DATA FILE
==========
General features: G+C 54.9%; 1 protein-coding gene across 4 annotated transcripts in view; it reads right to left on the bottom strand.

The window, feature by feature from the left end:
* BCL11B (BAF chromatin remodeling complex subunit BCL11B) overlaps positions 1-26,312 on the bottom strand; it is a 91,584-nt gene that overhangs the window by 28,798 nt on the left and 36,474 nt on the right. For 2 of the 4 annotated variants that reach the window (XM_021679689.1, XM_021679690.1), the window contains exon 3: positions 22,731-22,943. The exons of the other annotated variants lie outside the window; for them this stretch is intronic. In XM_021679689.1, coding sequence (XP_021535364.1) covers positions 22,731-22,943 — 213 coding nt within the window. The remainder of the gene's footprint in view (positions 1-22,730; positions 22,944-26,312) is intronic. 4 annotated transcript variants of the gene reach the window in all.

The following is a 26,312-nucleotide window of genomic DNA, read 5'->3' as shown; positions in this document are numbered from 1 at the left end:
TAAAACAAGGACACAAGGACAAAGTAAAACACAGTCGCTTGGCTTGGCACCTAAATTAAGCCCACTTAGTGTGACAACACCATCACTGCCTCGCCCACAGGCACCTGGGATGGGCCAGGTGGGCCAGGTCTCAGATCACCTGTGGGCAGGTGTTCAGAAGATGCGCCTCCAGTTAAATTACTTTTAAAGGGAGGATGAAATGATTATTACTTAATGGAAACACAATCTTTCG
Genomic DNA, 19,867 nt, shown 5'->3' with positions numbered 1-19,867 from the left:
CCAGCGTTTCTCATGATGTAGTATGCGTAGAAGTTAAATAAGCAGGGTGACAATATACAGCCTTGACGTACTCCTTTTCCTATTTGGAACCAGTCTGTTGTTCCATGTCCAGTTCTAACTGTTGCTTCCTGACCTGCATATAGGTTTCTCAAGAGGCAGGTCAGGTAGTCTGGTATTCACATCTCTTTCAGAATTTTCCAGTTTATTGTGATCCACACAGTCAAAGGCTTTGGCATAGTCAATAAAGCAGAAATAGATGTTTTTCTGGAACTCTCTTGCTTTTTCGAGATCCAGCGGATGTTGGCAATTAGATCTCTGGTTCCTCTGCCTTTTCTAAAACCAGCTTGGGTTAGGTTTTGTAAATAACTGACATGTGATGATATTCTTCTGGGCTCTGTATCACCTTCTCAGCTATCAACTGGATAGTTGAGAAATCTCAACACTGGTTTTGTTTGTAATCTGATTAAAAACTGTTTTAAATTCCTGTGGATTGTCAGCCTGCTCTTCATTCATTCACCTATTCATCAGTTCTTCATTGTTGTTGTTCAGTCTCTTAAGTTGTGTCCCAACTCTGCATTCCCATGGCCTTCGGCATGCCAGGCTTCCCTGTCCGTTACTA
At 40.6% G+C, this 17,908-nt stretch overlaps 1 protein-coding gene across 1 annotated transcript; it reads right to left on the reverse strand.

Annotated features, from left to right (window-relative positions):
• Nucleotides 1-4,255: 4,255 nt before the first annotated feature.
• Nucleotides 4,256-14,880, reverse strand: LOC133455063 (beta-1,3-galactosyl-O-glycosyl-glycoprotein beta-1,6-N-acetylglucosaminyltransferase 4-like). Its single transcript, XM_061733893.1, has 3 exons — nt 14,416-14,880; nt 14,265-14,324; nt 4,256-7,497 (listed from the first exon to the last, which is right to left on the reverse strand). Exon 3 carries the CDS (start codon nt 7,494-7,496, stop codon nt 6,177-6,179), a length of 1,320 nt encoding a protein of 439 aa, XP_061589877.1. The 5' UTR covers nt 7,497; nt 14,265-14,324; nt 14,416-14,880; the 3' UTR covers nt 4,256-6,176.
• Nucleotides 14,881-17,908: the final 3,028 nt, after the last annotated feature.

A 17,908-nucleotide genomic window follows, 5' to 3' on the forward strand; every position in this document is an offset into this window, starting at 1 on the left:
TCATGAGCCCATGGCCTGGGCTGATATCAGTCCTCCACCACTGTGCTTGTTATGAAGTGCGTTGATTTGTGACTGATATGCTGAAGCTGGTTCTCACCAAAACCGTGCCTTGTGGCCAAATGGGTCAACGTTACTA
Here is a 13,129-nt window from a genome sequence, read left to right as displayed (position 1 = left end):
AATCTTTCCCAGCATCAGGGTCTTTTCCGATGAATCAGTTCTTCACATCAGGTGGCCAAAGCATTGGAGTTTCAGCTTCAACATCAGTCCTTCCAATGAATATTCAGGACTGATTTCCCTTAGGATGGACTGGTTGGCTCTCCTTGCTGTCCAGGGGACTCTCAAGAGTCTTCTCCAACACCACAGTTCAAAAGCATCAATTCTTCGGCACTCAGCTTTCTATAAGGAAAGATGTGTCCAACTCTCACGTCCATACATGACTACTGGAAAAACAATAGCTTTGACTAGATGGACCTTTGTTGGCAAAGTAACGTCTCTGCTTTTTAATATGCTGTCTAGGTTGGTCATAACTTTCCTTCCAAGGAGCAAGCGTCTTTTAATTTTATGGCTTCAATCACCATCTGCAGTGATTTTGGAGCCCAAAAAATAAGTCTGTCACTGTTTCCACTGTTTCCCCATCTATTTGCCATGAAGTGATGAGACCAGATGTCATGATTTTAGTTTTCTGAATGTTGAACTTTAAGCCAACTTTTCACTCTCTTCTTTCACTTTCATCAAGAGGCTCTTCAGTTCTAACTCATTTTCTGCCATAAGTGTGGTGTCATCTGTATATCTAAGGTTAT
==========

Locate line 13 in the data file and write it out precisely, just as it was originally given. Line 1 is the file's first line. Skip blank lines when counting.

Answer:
A 17,908-nucleotide genomic window follows, 5' to 3' on the forward strand; every position in this document is an offset into this window, starting at 1 on the left: